Simon O. P., Hruška J., Horáčková J., Dort B., Douda K., Švanyga J., Bílý M., Švaříčková J.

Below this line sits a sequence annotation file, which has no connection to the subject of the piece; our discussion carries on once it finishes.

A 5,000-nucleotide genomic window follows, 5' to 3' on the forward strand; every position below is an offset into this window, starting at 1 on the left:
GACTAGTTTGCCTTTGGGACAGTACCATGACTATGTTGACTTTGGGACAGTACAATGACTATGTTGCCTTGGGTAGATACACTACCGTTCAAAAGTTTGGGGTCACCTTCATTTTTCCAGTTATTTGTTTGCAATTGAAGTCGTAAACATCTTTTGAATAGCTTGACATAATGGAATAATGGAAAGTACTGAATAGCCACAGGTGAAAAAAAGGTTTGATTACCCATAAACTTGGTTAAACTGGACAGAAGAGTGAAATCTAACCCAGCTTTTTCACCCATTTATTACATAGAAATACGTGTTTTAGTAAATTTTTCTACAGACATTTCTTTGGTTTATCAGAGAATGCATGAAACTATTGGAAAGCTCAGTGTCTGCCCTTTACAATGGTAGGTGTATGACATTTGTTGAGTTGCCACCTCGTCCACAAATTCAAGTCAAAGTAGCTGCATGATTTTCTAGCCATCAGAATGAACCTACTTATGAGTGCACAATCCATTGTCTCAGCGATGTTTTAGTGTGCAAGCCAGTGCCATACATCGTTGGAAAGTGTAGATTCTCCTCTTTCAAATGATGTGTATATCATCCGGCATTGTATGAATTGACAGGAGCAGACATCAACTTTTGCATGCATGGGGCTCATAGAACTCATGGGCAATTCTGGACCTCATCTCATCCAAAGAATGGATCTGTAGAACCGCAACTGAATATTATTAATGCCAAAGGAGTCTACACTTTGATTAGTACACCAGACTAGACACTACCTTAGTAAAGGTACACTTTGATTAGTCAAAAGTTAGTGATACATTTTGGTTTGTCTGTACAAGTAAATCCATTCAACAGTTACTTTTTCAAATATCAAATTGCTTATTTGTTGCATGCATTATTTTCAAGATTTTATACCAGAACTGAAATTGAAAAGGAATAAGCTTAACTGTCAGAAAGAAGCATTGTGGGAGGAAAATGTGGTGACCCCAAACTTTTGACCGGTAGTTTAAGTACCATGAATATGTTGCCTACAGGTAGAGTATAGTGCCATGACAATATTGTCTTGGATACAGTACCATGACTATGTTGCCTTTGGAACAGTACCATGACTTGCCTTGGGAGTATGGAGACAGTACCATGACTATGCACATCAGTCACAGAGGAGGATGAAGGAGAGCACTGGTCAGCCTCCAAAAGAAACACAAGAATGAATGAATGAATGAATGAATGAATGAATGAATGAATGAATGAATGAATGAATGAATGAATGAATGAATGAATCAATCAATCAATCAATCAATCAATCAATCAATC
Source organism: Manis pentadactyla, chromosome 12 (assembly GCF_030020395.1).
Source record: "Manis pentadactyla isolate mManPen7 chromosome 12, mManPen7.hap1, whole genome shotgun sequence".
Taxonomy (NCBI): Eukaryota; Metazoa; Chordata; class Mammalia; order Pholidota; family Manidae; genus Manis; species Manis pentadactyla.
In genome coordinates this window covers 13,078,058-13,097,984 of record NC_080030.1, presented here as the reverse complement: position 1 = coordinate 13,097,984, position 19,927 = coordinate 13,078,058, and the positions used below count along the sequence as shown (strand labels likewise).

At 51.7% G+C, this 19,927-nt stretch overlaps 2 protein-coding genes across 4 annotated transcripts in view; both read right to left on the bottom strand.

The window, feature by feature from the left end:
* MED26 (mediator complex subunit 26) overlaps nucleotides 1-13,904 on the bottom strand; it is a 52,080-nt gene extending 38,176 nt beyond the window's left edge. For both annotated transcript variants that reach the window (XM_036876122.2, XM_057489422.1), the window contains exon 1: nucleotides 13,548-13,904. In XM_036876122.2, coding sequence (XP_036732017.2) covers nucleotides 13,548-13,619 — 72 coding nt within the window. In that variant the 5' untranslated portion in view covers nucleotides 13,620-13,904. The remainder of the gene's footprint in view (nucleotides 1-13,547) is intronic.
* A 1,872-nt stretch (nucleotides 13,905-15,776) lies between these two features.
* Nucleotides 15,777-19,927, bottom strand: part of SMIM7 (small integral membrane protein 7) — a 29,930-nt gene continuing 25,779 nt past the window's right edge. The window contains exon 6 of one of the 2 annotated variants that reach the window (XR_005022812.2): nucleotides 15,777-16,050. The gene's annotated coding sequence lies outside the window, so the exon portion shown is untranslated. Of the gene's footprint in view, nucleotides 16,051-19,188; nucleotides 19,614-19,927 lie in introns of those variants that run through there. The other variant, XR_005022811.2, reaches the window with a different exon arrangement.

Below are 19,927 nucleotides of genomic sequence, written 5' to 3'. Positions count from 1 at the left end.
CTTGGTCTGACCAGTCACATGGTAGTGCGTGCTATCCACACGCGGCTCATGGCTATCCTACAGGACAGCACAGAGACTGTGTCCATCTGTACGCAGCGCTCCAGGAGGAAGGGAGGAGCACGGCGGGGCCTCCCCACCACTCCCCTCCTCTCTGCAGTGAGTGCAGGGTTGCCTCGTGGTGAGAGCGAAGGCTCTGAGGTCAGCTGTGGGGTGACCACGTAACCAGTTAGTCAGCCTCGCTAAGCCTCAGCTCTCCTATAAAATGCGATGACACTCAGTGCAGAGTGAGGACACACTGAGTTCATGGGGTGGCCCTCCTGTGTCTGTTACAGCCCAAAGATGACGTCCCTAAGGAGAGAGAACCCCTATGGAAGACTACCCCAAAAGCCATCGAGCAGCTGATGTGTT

Even at the beginning of the 20th century, a strong population of freshwater pear mussel (FPM) amounting millions of individuals lived in many Czech rivers. During the 20th century, this bivalve gradually lost up to 95% of its original distribution area as well as many other organisms associated with this type of habitat due to a number of anthropogenic interventions in river ecosystems. At present, its last population is limited to the border area of Bohemia, where the last hundreds to thousands of individuals live in the catchment area of five rivers. At the most of them the species stopped its spontaneous reproduction. Since 1980, due to an alarming decline of FPM population, missing reproduction and the deteriorating quality of entire unique oligotrophic river catchments, the activities to protect them are ongoing. Gradually, declarations of a first action plan for the FPM and its habitats and declaration of protected areas in most of FPM catchments with a detailed plan for the care of the entire ecosystem were being processed. Since 1990, successful semi-natural breeding of FPM and an invading of its host-fish brown trout progressed in order to population reinforcement in individual rivers (for details, see talk Simon et al.). Many rivers have undergone a number of more or less successful river restorations and measures to protect the entire ecosystem and pearl mussels as a flagship species over the last 40 years. Nevertheless, despite of many successes of the action plan, all measures to save and support local ecosystems and their unique habitats are realized too slowly.